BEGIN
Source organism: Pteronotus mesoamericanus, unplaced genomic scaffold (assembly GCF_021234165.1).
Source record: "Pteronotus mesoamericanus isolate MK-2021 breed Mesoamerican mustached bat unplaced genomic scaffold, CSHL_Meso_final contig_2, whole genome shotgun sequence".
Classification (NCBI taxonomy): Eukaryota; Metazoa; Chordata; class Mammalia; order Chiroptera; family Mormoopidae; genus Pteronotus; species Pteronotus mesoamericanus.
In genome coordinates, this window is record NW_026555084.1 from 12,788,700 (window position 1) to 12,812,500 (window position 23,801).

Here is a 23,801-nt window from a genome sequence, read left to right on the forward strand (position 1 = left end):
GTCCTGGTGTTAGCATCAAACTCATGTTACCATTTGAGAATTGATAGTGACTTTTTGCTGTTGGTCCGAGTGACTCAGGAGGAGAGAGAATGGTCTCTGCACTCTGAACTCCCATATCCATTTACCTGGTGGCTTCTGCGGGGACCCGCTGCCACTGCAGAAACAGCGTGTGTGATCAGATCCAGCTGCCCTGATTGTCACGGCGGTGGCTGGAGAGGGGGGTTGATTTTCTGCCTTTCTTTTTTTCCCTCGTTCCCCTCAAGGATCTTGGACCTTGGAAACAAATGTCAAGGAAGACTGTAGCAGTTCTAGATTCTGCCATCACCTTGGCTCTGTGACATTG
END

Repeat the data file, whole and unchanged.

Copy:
Source organism: Pteronotus mesoamericanus, unplaced genomic scaffold (assembly GCF_021234165.1).
Source record: "Pteronotus mesoamericanus isolate MK-2021 breed Mesoamerican mustached bat unplaced genomic scaffold, CSHL_Meso_final contig_2, whole genome shotgun sequence".
Classification (NCBI taxonomy): Eukaryota; Metazoa; Chordata; class Mammalia; order Chiroptera; family Mormoopidae; genus Pteronotus; species Pteronotus mesoamericanus.
In genome coordinates, this window is record NW_026555084.1 from 12,788,700 (window position 1) to 12,812,500 (window position 23,801).

Here is a 23,801-nt window from a genome sequence, read left to right on the forward strand (position 1 = left end):
GTCCTGGTGTTAGCATCAAACTCATGTTACCATTTGAGAATTGATAGTGACTTTTTGCTGTTGGTCCGAGTGACTCAGGAGGAGAGAGAATGGTCTCTGCACTCTGAACTCCCATATCCATTTACCTGGTGGCTTCTGCGGGGACCCGCTGCCACTGCAGAAACAGCGTGTGTGATCAGATCCAGCTGCCCTGATTGTCACGGCGGTGGCTGGAGAGGGGGGTTGATTTTCTGCCTTTCTTTTTTTCCCTCGTTCCCCTCAAGGATCTTGGACCTTGGAAACAAATGTCAAGGAAGACTGTAGCAGTTCTAGATTCTGCCATCACCTTGGCTCTGTGACATTG